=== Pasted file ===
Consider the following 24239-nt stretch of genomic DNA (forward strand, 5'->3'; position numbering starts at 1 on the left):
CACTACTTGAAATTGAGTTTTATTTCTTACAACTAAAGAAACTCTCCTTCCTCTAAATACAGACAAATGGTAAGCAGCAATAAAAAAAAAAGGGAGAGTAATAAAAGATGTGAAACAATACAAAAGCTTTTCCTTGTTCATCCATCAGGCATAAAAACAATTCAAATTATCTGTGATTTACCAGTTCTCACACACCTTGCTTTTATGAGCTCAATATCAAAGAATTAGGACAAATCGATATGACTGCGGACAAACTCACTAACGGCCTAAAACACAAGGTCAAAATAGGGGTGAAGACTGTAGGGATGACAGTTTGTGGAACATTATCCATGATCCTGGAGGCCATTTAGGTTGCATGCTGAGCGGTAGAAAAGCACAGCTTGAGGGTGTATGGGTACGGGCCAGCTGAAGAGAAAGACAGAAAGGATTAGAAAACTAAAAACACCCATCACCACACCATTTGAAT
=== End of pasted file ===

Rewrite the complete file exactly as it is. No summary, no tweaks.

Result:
Consider the following 24239-nt stretch of genomic DNA (forward strand, 5'->3'; position numbering starts at 1 on the left):
CACTACTTGAAATTGAGTTTTATTTCTTACAACTAAAGAAACTCTCCTTCCTCTAAATACAGACAAATGGTAAGCAGCAATAAAAAAAAAAGGGAGAGTAATAAAAGATGTGAAACAATACAAAAGCTTTTCCTTGTTCATCCATCAGGCATAAAAACAATTCAAATTATCTGTGATTTACCAGTTCTCACACACCTTGCTTTTATGAGCTCAATATCAAAGAATTAGGACAAATCGATATGACTGCGGACAAACTCACTAACGGCCTAAAACACAAGGTCAAAATAGGGGTGAAGACTGTAGGGATGACAGTTTGTGGAACATTATCCATGATCCTGGAGGCCATTTAGGTTGCATGCTGAGCGGTAGAAAAGCACAGCTTGAGGGTGTATGGGTACGGGCCAGCTGAAGAGAAAGACAGAAAGGATTAGAAAACTAAAAACACCCATCACCACACCATTTGAAT